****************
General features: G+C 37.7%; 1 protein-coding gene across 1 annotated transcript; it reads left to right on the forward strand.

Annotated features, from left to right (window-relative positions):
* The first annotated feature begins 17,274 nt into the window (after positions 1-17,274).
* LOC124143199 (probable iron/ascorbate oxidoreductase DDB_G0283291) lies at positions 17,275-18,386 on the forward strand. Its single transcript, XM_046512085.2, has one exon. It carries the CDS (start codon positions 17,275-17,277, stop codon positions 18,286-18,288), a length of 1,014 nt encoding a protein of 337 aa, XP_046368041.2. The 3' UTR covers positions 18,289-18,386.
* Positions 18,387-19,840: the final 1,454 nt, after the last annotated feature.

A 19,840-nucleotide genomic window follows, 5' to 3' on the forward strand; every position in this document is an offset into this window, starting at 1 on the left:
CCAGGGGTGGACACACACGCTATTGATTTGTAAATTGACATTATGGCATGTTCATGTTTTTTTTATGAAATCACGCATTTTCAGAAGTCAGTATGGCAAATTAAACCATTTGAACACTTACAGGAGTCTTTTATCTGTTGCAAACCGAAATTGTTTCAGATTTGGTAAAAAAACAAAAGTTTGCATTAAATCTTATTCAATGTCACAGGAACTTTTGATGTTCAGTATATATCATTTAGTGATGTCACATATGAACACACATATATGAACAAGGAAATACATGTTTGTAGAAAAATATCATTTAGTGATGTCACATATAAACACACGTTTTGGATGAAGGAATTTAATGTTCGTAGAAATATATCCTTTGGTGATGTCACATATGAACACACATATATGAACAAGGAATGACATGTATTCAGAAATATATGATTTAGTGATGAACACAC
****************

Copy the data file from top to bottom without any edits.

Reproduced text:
General features: G+C 37.7%; 1 protein-coding gene across 1 annotated transcript; it reads left to right on the forward strand.

Annotated features, from left to right (window-relative positions):
* The first annotated feature begins 17,274 nt into the window (after positions 1-17,274).
* LOC124143199 (probable iron/ascorbate oxidoreductase DDB_G0283291) lies at positions 17,275-18,386 on the forward strand. Its single transcript, XM_046512085.2, has one exon. It carries the CDS (start codon positions 17,275-17,277, stop codon positions 18,286-18,288), a length of 1,014 nt encoding a protein of 337 aa, XP_046368041.2. The 3' UTR covers positions 18,289-18,386.
* Positions 18,387-19,840: the final 1,454 nt, after the last annotated feature.

A 19,840-nucleotide genomic window follows, 5' to 3' on the forward strand; every position in this document is an offset into this window, starting at 1 on the left:
CCAGGGGTGGACACACACGCTATTGATTTGTAAATTGACATTATGGCATGTTCATGTTTTTTTTATGAAATCACGCATTTTCAGAAGTCAGTATGGCAAATTAAACCATTTGAACACTTACAGGAGTCTTTTATCTGTTGCAAACCGAAATTGTTTCAGATTTGGTAAAAAAACAAAAGTTTGCATTAAATCTTATTCAATGTCACAGGAACTTTTGATGTTCAGTATATATCATTTAGTGATGTCACATATGAACACACATATATGAACAAGGAAATACATGTTTGTAGAAAAATATCATTTAGTGATGTCACATATAAACACACGTTTTGGATGAAGGAATTTAATGTTCGTAGAAATATATCCTTTGGTGATGTCACATATGAACACACATATATGAACAAGGAATGACATGTATTCAGAAATATATGATTTAGTGATGAACACAC